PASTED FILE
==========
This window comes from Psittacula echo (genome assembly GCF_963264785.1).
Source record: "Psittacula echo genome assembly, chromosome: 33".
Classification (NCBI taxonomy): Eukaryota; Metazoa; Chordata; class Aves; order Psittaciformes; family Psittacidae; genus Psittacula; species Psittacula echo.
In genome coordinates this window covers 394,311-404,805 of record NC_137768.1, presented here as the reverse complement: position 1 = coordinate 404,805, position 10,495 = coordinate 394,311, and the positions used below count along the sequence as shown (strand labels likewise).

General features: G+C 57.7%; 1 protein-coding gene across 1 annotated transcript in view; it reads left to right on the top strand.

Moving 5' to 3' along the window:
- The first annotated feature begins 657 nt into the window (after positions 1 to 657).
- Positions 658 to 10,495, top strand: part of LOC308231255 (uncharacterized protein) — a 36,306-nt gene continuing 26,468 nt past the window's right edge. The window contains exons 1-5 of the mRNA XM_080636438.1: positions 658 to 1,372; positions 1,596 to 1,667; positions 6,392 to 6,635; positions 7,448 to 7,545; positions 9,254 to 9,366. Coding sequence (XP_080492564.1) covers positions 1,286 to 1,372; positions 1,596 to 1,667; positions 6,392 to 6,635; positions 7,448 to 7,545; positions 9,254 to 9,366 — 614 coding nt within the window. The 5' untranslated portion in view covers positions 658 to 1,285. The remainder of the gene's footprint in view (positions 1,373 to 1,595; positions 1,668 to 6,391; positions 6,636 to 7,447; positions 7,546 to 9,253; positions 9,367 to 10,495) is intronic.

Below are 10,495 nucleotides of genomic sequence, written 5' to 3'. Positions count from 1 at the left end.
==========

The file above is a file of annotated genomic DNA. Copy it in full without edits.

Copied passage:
This window comes from Psittacula echo (genome assembly GCF_963264785.1).
Source record: "Psittacula echo genome assembly, chromosome: 33".
Classification (NCBI taxonomy): Eukaryota; Metazoa; Chordata; class Aves; order Psittaciformes; family Psittacidae; genus Psittacula; species Psittacula echo.
In genome coordinates this window covers 394,311-404,805 of record NC_137768.1, presented here as the reverse complement: position 1 = coordinate 404,805, position 10,495 = coordinate 394,311, and the positions used below count along the sequence as shown (strand labels likewise).

General features: G+C 57.7%; 1 protein-coding gene across 1 annotated transcript in view; it reads left to right on the top strand.

Moving 5' to 3' along the window:
- The first annotated feature begins 657 nt into the window (after positions 1 to 657).
- Positions 658 to 10,495, top strand: part of LOC308231255 (uncharacterized protein) — a 36,306-nt gene continuing 26,468 nt past the window's right edge. The window contains exons 1-5 of the mRNA XM_080636438.1: positions 658 to 1,372; positions 1,596 to 1,667; positions 6,392 to 6,635; positions 7,448 to 7,545; positions 9,254 to 9,366. Coding sequence (XP_080492564.1) covers positions 1,286 to 1,372; positions 1,596 to 1,667; positions 6,392 to 6,635; positions 7,448 to 7,545; positions 9,254 to 9,366 — 614 coding nt within the window. The 5' untranslated portion in view covers positions 658 to 1,285. The remainder of the gene's footprint in view (positions 1,373 to 1,595; positions 1,668 to 6,391; positions 6,636 to 7,447; positions 7,546 to 9,253; positions 9,367 to 10,495) is intronic.

Below are 10,495 nucleotides of genomic sequence, written 5' to 3'. Positions count from 1 at the left end.